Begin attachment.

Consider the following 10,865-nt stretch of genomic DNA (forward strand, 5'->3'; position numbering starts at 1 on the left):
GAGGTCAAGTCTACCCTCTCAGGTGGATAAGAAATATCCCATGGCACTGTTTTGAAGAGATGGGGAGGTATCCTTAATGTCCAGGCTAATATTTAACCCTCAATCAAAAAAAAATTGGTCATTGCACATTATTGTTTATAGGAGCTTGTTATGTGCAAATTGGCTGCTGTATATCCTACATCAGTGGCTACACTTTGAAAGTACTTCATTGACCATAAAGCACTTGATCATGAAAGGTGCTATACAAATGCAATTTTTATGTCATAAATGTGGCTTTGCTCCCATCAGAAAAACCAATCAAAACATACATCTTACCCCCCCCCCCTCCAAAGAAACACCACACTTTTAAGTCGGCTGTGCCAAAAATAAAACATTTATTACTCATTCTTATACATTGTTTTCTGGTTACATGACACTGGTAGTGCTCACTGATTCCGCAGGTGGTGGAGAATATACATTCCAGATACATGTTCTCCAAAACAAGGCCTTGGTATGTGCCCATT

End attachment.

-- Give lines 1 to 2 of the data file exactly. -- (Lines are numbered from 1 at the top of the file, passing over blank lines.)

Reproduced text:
Consider the following 10,865-nt stretch of genomic DNA (forward strand, 5'->3'; position numbering starts at 1 on the left):
GAGGTCAAGTCTACCCTCTCAGGTGGATAAGAAATATCCCATGGCACTGTTTTGAAGAGATGGGGAGGTATCCTTAATGTCCAGGCTAATATTTAACCCTCAATCAAAAAAAAATTGGTCATTGCACATTATTGTTTATAGGAGCTTGTTATGTGCAAATTGGCTGCTGTATATCCTACATCAGTGGCTACACTTTGAAAGTACTTCATTGACCATAAAGCACTTGATCATGAAAGGTGCTATACAAATGCAATTTTTATGTCATAAATGTGGCTTTGCTCCCATCAGAAAAACCAATCAAAACATACATCTTACCCCCCCCCCCTCCAAAGAAACACCACACTTTTAAGTCGGCTGTGCCAAAAATAAAACATTTATTACTCATTCTTATACATTGTTTTCTGGTTACATGACACTGGTAGTGCTCACTGATTCCGCAGGTGGTGGAGAATATACATTCCAGATACATGTTCTCCAAAACAAGGCCTTGGTATGTGCCCATT